In the New Testament book of Hebrews, we read: “By faith Moses, when he had grown up, refused to be known as the son of Pharaoh’s daughter. He chose to be mistreated along with the people of God rather than to enjoy the pleasures of sin for a short time. He regarded disgrace for the sake of Christ as of greater value than the treasures of Egypt.” Of Hebrew origin, he was the grandson of society’s most powerful and wealthy man. Everything life had to offer was available to him.
One cannot imagine the sumptuous life-style that was his to enjoy. The wealth, the power, a life of “wine, women and song” was his for the taking. But it was not to be. By the time we find him on Mt. Sinai in personal conversation with God, producing the Ten Commandments and the law that was to guide the nation of Israel, Moses had gone through a traumatic and life-changing transition.
Moses, despite the ease and comfort available to him as an Egyptian Prince, chose instead to be identified with his Hebrew family. He was 40 years old when things finally came to a head. He killed an Egyptian who was abusing one of the Hebrews and had to flee for his life. For the next 40 years, giving up on any dreams of greatness he might have had, he became a shepherd to his father-in-law in southern Arabia. The “pleasures of sin,” the sumptuous life-style, the educational opportunities, the benefits of power – all lay behind him.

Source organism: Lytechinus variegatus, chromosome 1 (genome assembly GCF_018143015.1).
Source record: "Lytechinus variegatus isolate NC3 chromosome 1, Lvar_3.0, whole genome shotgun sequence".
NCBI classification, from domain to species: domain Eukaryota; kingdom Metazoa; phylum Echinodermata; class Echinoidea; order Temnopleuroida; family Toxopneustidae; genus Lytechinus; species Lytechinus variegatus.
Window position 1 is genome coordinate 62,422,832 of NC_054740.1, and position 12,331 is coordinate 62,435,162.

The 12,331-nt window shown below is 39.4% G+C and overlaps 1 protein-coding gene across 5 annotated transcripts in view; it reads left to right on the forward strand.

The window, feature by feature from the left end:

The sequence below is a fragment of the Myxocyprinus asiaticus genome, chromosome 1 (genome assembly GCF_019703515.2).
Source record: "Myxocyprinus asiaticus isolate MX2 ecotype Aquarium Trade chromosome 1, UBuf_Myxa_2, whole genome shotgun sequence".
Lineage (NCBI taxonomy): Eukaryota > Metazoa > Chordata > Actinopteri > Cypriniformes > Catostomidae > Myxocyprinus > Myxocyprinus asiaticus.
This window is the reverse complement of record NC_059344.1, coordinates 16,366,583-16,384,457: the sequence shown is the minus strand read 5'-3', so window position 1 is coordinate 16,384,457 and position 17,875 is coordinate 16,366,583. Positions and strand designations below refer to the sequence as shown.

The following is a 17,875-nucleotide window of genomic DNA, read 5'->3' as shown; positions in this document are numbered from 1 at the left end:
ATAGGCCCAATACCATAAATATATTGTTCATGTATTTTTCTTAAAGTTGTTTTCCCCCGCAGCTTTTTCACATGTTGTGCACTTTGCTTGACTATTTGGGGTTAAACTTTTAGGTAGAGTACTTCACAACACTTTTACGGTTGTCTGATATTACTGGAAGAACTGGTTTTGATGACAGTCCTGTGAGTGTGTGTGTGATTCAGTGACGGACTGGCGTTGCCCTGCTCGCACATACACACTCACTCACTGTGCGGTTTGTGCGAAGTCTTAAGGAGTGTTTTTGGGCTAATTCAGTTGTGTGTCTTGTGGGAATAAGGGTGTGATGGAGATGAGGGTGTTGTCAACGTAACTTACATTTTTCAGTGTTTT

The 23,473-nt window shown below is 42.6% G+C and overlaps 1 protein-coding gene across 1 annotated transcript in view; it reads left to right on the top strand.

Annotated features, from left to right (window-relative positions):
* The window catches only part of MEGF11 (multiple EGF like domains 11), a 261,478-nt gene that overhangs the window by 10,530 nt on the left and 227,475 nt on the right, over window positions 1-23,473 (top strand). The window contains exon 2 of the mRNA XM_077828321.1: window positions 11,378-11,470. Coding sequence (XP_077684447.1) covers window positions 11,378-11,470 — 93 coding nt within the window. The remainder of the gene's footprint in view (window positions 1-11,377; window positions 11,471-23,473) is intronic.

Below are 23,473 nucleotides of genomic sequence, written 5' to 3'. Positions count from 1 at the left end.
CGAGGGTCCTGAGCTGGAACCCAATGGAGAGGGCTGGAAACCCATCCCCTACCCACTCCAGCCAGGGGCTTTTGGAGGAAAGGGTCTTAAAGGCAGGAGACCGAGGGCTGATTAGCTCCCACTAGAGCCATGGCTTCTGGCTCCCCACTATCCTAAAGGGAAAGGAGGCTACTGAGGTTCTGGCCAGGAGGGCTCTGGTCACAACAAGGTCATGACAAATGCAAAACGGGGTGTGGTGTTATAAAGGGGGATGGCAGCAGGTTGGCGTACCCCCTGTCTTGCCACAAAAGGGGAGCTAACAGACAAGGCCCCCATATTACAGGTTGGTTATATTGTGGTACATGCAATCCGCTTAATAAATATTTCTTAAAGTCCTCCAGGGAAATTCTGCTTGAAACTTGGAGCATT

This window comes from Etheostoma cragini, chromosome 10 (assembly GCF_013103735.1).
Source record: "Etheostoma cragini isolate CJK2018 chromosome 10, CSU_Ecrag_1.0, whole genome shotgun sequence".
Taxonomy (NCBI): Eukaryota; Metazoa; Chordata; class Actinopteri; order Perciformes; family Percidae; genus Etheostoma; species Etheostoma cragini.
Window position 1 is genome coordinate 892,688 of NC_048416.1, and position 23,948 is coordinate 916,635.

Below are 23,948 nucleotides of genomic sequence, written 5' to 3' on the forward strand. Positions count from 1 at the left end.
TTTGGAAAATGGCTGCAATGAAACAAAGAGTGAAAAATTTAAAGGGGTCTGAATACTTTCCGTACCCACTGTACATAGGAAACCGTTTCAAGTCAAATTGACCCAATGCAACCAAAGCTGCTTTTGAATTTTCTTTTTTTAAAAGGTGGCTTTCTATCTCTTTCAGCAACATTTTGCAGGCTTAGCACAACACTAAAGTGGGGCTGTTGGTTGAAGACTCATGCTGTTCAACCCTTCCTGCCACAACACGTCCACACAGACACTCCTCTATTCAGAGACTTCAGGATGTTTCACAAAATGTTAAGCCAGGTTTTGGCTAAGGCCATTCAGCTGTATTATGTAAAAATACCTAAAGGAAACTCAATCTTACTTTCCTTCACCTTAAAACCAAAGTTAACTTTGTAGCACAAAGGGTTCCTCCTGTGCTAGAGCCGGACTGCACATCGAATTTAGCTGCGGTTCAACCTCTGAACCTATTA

But God had not abandoned him. At 80 years of age, God called on him to lead the Hebrew people out of Egypt. A journey of but a few months turned into a 40-year journey through the wilderness of Arabia. Moses, who had spent forty years in Egypt thinking he was somebody, spent 40 years shepherding sheep thinking he was a nobody, only to discover that God can take a nobody and make somebody out of him – so long as he is willing to pay the price for his success.
But that is God’s way. He is more than able to take us as we are and where we are and help make us the best that we can be. I believe that is true whether we acknowledge Him or not. But taking Him seriously, accepting the guidelines He has laid out for us, changes everything. A godly life may demand self-discipline and surrender to His will, something that unfortunately most people do not find the least bit appetizing. But as Moses discovered for himself, it beats anything a self-centered and godless life has to offer.
God’s plan for our life, however, can only be discovered “from the inside out.” In Jesus Christ we find enough evidence to substantiate the fact that our faith in God is not misplaced. It is to our advantage, far above anything life without God has to offer, to take a step of faith, accept Jesus Christ as the Lord of our life, and discover for ourselves that the promises of God have not been exaggerated; God is as good as His word!